The group fragmented shortly afterward as we started to explore and settle in. I stayed in my pool, floating, watching the sun go down and anxiously awaiting the stars.

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After hours of soaking (and the realization that we were all pretty hungry), we reconvened at the room for a picnic on the bed. We didn’t have a table, plates or very many forks, but we made it work!

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Steamed and now full with food, I called it a night. Some headed back down to the pools; I decided to drift off to the sound of the expertly played guitar.

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Morning came and I took it rather slow. I was the last into the pools, but it hardly mattered since we were in again for another handful of hours. Took a break, shared some fruit and meditation, indulged in some sun (and got sunburned -.- ) and worked on conversing with each member of the group. I wish it came naturally, but I still find myself struggling at times. I haven’t quite found my comfortable silence out here either.

The day went on until we realized we were supposed to be out of there by noon. It was about 3pm when we got the memo. Oops.

Packed up, back to the bus, and onward to town we went. We stopped at the market to get some provisions for the ride back, and some honey from a man that had a reputation for some of the best honey products in the area. I didn’t try any, but I did snag the last bottle of honey mead as a gift for our lovely gypsy girl.

2 ½ hours back through the gauntlet of narrow mountain roads and 110% death drop offs. Apparently on the way up, a large portion of the landscape was covered in clouds. This time? Clear blue skies all the way home. I was looking at the same snowcapped mountain, but adding in the cloud cover from the day before, it seemed as though I had only viewed a tiny fraction of the overall picture. Now with the mist removed, the massive, ancient stone presented itself in all of its brutal and regal glory. Gazing up at this…colossus, this hulking beast of impenetrability and timelessness… was truly staggering.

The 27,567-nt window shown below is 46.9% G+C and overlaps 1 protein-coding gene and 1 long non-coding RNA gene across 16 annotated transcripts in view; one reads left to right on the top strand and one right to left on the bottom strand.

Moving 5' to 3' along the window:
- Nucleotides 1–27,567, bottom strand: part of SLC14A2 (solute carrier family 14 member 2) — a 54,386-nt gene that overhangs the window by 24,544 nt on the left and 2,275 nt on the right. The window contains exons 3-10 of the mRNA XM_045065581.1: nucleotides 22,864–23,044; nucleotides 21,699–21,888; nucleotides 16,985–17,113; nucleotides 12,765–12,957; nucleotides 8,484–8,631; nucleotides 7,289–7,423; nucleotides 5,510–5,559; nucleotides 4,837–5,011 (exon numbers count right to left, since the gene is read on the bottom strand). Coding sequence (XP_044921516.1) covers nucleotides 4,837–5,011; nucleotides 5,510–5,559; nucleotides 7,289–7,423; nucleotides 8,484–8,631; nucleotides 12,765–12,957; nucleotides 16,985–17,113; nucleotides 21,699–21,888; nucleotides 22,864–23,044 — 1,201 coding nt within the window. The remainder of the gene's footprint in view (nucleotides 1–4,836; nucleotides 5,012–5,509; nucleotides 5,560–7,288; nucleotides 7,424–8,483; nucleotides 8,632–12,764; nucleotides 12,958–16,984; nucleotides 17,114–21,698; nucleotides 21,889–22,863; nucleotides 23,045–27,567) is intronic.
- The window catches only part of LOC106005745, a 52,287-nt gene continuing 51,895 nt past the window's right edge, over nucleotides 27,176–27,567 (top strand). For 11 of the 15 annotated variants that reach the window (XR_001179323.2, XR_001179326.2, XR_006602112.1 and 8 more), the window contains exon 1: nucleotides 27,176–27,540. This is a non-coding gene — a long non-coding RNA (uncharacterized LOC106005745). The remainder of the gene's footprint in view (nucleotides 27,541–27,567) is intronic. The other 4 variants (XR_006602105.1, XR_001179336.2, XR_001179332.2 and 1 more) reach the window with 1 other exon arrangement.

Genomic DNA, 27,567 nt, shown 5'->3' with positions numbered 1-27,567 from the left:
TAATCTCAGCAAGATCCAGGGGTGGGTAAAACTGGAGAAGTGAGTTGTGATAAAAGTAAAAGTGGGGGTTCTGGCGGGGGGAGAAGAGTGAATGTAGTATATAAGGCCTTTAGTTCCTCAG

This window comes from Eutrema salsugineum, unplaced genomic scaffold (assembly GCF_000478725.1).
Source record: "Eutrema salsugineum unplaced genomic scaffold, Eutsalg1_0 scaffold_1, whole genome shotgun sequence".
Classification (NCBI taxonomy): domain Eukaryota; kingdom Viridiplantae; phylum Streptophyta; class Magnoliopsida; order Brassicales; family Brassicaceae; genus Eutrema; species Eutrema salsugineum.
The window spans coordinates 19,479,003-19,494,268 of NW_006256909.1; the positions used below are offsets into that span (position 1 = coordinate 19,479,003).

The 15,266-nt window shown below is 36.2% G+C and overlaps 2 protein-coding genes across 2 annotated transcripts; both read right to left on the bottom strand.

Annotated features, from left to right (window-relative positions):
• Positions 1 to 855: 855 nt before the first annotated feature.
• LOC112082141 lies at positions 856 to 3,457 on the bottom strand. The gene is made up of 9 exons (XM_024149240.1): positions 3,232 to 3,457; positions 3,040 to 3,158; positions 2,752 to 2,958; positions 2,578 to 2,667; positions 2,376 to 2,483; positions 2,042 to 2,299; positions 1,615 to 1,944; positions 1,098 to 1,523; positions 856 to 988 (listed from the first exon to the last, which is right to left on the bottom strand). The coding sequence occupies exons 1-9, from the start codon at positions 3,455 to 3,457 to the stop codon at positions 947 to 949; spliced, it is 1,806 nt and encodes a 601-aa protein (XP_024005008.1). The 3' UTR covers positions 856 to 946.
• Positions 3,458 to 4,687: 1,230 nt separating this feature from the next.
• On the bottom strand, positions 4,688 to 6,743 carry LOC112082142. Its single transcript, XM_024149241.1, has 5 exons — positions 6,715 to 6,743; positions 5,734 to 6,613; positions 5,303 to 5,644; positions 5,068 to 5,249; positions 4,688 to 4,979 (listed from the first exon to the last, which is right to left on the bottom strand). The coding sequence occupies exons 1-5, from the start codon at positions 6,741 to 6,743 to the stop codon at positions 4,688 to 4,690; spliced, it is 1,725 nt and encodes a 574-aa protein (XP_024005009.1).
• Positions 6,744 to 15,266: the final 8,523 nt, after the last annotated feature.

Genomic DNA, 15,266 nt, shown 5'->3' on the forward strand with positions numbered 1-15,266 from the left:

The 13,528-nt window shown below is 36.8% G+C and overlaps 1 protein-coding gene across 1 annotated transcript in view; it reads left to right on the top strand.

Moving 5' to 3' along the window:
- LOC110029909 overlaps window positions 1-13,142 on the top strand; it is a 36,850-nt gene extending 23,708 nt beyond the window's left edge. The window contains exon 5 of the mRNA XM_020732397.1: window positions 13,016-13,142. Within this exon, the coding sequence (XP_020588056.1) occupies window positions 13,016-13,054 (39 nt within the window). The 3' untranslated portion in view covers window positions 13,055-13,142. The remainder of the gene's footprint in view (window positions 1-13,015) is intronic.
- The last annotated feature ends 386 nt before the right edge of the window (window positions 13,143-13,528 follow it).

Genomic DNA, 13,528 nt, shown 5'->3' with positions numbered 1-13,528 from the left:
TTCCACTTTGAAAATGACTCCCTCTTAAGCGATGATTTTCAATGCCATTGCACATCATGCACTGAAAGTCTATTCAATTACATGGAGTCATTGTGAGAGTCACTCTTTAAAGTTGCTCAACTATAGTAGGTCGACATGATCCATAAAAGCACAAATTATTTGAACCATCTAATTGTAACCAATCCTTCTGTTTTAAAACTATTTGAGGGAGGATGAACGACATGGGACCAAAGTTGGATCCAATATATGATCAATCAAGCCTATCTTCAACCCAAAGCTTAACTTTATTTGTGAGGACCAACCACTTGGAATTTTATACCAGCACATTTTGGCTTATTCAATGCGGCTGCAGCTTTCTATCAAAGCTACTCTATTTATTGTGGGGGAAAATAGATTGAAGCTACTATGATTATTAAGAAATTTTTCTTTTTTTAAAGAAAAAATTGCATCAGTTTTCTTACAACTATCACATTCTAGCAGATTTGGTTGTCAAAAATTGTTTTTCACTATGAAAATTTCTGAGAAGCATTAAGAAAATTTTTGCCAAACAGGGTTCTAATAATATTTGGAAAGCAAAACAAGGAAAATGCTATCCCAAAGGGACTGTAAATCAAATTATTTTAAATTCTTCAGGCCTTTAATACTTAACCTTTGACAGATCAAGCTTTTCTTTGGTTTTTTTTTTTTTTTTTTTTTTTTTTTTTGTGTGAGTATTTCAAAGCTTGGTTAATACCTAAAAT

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Thankfully someone had to pee and I managed to jump out and take a picture with the monstrosity of pure power and stone. Sure I broke one of my cardinal rules of picture taking, just standing in front of the desired focal point and looking like a derp, but ah well, I love it anyway.

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The rest of the trek was just as beautiful. Especially the part where the van startled an alpaca, and it tried to run too fast for its legs and it face planted into the grass. Not quite beautiful, but terribly cute AND hilarious at the same time.

By the time we reached the bottom of the valley, the sun had long since disappeared, and with it the rest of my energy. The familiar lights and sights of the town were getting closer and closer until our bus eventually came to its final stop. The group hugged its way to a conclusion and we disappeared into twilight. Yet again, I find myself having an extraordinary time during a venture I was previously hesitant about.

From now on I’m just gonna say “yes” to everything.

Bring on the bad decisions!!

Fun Fact – I ran into, for the SECOND time, a girl I flew into Peru with about a month ago. (Reminiscent of the Steve run-in in New Zealand, on top of a volcano, ten hours away.) I thought it was her but I wasn’t completely sure until she spotted me from across the pools and cocked her head to the left, mine to the right, in a puzzlement of recognition. Lovely, lovely girl.

-Steam, soak, swim and visit the hot springs of Lares

 -Eat dinner off of a bed, with twelve friends